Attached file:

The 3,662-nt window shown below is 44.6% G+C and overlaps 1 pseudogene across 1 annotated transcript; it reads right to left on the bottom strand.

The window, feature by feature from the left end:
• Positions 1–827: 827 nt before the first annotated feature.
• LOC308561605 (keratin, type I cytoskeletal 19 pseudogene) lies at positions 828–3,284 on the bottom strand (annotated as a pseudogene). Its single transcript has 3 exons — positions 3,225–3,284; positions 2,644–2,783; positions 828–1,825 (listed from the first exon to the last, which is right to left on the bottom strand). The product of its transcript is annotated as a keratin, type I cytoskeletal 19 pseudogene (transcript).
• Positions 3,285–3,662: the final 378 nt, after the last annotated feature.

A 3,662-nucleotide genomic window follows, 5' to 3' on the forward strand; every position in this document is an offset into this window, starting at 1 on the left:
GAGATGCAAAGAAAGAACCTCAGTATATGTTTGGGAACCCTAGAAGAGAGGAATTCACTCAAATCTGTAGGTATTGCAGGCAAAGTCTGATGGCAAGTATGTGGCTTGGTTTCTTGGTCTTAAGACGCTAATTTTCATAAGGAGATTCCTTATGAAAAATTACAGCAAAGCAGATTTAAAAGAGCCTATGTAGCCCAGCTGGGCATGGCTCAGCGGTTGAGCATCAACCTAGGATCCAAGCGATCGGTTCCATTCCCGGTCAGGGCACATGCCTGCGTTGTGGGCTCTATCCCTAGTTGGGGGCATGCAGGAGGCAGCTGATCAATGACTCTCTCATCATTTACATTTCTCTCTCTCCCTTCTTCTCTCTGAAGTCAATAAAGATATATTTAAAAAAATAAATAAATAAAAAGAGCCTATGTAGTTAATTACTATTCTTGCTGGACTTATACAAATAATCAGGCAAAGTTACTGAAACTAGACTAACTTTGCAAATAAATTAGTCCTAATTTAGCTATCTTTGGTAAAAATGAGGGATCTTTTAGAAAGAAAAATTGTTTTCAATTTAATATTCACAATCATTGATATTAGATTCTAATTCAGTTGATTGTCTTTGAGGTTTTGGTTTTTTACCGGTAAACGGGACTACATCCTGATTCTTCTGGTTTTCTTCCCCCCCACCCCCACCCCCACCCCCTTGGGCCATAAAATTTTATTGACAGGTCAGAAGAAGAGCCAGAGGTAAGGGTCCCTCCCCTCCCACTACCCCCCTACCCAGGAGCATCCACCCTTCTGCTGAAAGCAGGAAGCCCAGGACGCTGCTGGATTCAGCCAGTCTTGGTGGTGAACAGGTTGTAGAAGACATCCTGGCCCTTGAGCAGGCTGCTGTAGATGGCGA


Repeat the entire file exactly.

The 3,662-nt window shown below is 44.6% G+C and overlaps 1 pseudogene across 1 annotated transcript; it reads right to left on the bottom strand.

The window, feature by feature from the left end:
• Positions 1–827: 827 nt before the first annotated feature.
• LOC308561605 (keratin, type I cytoskeletal 19 pseudogene) lies at positions 828–3,284 on the bottom strand (annotated as a pseudogene). Its single transcript has 3 exons — positions 3,225–3,284; positions 2,644–2,783; positions 828–1,825 (listed from the first exon to the last, which is right to left on the bottom strand). The product of its transcript is annotated as a keratin, type I cytoskeletal 19 pseudogene (transcript).
• Positions 3,285–3,662: the final 378 nt, after the last annotated feature.

A 3,662-nucleotide genomic window follows, 5' to 3' on the forward strand; every position in this document is an offset into this window, starting at 1 on the left:
GAGATGCAAAGAAAGAACCTCAGTATATGTTTGGGAACCCTAGAAGAGAGGAATTCACTCAAATCTGTAGGTATTGCAGGCAAAGTCTGATGGCAAGTATGTGGCTTGGTTTCTTGGTCTTAAGACGCTAATTTTCATAAGGAGATTCCTTATGAAAAATTACAGCAAAGCAGATTTAAAAGAGCCTATGTAGCCCAGCTGGGCATGGCTCAGCGGTTGAGCATCAACCTAGGATCCAAGCGATCGGTTCCATTCCCGGTCAGGGCACATGCCTGCGTTGTGGGCTCTATCCCTAGTTGGGGGCATGCAGGAGGCAGCTGATCAATGACTCTCTCATCATTTACATTTCTCTCTCTCCCTTCTTCTCTCTGAAGTCAATAAAGATATATTTAAAAAAATAAATAAATAAAAAGAGCCTATGTAGTTAATTACTATTCTTGCTGGACTTATACAAATAATCAGGCAAAGTTACTGAAACTAGACTAACTTTGCAAATAAATTAGTCCTAATTTAGCTATCTTTGGTAAAAATGAGGGATCTTTTAGAAAGAAAAATTGTTTTCAATTTAATATTCACAATCATTGATATTAGATTCTAATTCAGTTGATTGTCTTTGAGGTTTTGGTTTTTTACCGGTAAACGGGACTACATCCTGATTCTTCTGGTTTTCTTCCCCCCCACCCCCACCCCCACCCCCTTGGGCCATAAAATTTTATTGACAGGTCAGAAGAAGAGCCAGAGGTAAGGGTCCCTCCCCTCCCACTACCCCCCTACCCAGGAGCATCCACCCTTCTGCTGAAAGCAGGAAGCCCAGGACGCTGCTGGATTCAGCCAGTCTTGGTGGTGAACAGGTTGTAGAAGACATCCTGGCCCTTGAGCAGGCTGCTGTAGATGGCGA